Lenin’s maxim that “there are decades when nothing happens, and there are weeks when decades happen” can be tough on writers. You spend years carefully marshaling an argument, anticipating objections, tightening your focus, sacrificing claims that might interfere with the suasion of your central point, and then—bam, the gun goes off. Something happens that makes the point toward which you were gently cajoling the reader not only obvious but insufficient. Your thoroughbred stands ready, but the rest of the field has already left the gate.
So it is with Deaths of Despair and the Future of Capitalism. In 2014, Princeton economists Anne Case and Angus Deaton, the latter a Nobel Prize winner, noted that for the first time, the mortality rate among white Americans without a college degree was climbing rather than dropping; further, while members of this group remained relatively advantaged compared to their black peers, the two cohorts’ mortality rates were moving in opposite directions. Case and Deaton found that a significant portion of this hike in mortality was due to deaths from alcoholism, drug use, and suicide—phenomena which, bundled together, they labeled “deaths of despair.”
Six years later, in this new book, the two economists attempt to turn these observations into a thesis: What can this horrifying data can tell us about American society at large? Instead of linking the deaths to any single deprivation, the authors place them in a context of wholesale loss of social status and coherent identity for those without purchase in the knowledge professions—a loss that encompasses wage stagnation, the decline of union power, and the transition from a manufacturing to a service economy.
For Case and Deaton, the closing of a factory involves all three, and cannot be understood strictly in terms of lost earnings or job numbers. Even in a “success” story, in which workers get new jobs at a staffing agency or an Amazon fulfillment center, a qualitative catastrophe occurs: to the prestige of difficult, directly productive work; to a measure of democratic control over the conditions of work; to the sense of valued belonging to socially important organizations; to the norms governing work, marriage, and sociality that developed in a particular material context, and which cannot simply transfer over or remake themselves overnight. At least some of these losses are downstream of sectoral transition only insofar as firm structure and historic labor organization is concerned. There is no purely sectoral reason for companies to outsource all non-knowledge jobs to staffing companies, or for Amazon to fire whistleblowers. The differences between NYC taxis and Uber lie in the fact that one has a union and the other classifies its workers as independent contractors, not in NAICS codes. But however carefully you parse the causes, deaths of despair are the final result of a long, slow social death.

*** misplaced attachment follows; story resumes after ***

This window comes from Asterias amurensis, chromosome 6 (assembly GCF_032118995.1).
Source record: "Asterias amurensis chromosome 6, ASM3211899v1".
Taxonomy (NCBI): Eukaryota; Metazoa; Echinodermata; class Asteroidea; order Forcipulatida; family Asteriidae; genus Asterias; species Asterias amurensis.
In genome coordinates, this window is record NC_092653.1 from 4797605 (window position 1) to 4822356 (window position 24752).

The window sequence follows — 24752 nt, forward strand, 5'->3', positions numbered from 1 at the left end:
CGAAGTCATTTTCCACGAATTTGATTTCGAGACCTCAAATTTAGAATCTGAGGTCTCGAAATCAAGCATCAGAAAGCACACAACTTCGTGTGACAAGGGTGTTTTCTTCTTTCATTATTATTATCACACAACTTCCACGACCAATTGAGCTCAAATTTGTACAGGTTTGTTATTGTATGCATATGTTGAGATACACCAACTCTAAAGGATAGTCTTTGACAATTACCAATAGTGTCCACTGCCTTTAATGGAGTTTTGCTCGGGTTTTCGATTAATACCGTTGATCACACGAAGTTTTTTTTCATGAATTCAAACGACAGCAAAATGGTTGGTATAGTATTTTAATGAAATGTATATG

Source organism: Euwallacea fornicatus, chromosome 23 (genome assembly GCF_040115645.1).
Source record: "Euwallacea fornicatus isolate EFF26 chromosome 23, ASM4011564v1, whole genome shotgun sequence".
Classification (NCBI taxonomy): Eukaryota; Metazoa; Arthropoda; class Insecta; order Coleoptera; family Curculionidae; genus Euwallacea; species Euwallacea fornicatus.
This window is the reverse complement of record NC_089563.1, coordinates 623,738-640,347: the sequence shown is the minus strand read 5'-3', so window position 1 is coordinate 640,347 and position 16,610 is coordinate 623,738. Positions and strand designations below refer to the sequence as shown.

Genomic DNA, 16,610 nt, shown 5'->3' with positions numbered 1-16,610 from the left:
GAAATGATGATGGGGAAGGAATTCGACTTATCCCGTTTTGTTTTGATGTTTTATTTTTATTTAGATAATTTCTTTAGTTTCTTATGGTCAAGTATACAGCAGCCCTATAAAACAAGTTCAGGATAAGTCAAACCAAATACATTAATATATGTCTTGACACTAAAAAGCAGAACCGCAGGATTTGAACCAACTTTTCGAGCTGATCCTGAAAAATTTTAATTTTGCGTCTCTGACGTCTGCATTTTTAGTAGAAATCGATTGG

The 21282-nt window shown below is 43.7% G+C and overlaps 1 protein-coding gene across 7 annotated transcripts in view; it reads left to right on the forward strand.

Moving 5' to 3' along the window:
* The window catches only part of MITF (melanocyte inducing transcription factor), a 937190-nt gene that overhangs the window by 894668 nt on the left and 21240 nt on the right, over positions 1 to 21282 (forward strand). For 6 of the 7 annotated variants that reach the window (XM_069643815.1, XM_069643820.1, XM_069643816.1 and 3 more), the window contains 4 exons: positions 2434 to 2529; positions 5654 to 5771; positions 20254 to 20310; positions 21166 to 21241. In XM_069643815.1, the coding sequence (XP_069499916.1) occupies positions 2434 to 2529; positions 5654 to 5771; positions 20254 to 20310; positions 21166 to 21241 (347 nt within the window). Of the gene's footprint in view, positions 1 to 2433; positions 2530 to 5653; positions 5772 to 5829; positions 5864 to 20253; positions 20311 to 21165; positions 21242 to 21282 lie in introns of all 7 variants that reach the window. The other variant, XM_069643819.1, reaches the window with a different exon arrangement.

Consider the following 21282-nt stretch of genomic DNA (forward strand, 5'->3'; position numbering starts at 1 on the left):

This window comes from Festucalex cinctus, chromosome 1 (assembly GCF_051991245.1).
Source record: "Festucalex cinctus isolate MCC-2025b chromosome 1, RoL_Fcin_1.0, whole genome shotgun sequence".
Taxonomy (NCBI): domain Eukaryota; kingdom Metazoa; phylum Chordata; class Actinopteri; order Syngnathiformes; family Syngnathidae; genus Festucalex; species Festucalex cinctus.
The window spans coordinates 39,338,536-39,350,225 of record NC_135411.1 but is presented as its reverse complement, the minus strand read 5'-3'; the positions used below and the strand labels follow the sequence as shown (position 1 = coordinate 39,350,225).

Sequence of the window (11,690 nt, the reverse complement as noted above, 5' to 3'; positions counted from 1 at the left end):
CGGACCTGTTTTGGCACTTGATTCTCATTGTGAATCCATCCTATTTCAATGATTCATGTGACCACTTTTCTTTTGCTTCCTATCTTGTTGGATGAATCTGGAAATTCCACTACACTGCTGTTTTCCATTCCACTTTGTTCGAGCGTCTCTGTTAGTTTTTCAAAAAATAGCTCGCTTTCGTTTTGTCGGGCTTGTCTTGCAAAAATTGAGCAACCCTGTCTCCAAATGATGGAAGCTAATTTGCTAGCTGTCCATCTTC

Who are the culprits? Case and Deaton are careful not to absolve capitalism, but they insist that the problem is not really capitalism itself but its abuses: “We are not against capitalism. We believe in the power of competition and free markets. Capitalism has brought an end to misery and death for millions in now rich countries over the past 250 years and, much more rapidly, in countries like India and China, over the past 50 years.” This qualification is not unique to them; it takes different forms, from the regulatory reformism of political liberals such as Elizabeth Warren to the attacks on “crony capitalism” of doctrinaire libertarians, for whom the true free market has not yet been tried. For Case and Deaton, the big-picture problem is unchecked economic trends that encourage “upward redistribution”; their more specific and more representative target is a rent-seeking health-care industry.
Their complaint is not only that companies like Purdue Pharma arguably jump-started the opioid epidemic by hard-selling their pain medications and concealing these drugs’ addictive potential. Case and Deaton also argue that the health-care sector has eaten up American wage gains with insurance costs, funneling more and more money to health-care spending while delivering less and less in terms of health outcomes. The numbers the authors have assembled are convincing. But who at this juncture needs to be convinced? A teenager recently died of COVID-19 after being turned away from an urgent care clinic for lack of insurance. Hospital personnel are getting laid off in the midst of a pandemic to stanch balance sheet losses resulting from delayed elective care. Hospitals that have been operated on the basis of years of business school orthodoxy lack the extra capacity to deal with anything more momentous than a worse-than-usual flu season. Who is in any serious doubt that the American health-care system is cobbled together out of rusty tin cans and profit margins? The more pertinent question is what in America isn’t.
The release of Case and Deaton’s book just as an often fatal communicable disease was going pandemic was not, of course, the fault of the authors. But it makes for oddly frustrating reading. Positing a link between deindustrialization and health-care rent seeking and deaths of despair is an abductive argument about historical and present actors rather than a purely statistical inference. As Case and Deaton freely admit, you cannot prove by means of regression analysis that any of their targets are the unmistakable causes of these deaths. For that matter, there’s too much bundling among both the phenomena (alcoholic diseases, overdoses, suicides) and the proposed causes (deindustrialization, the decline of organized labor, wage stagnation, corporate restructuring) to conduct even a controlled test.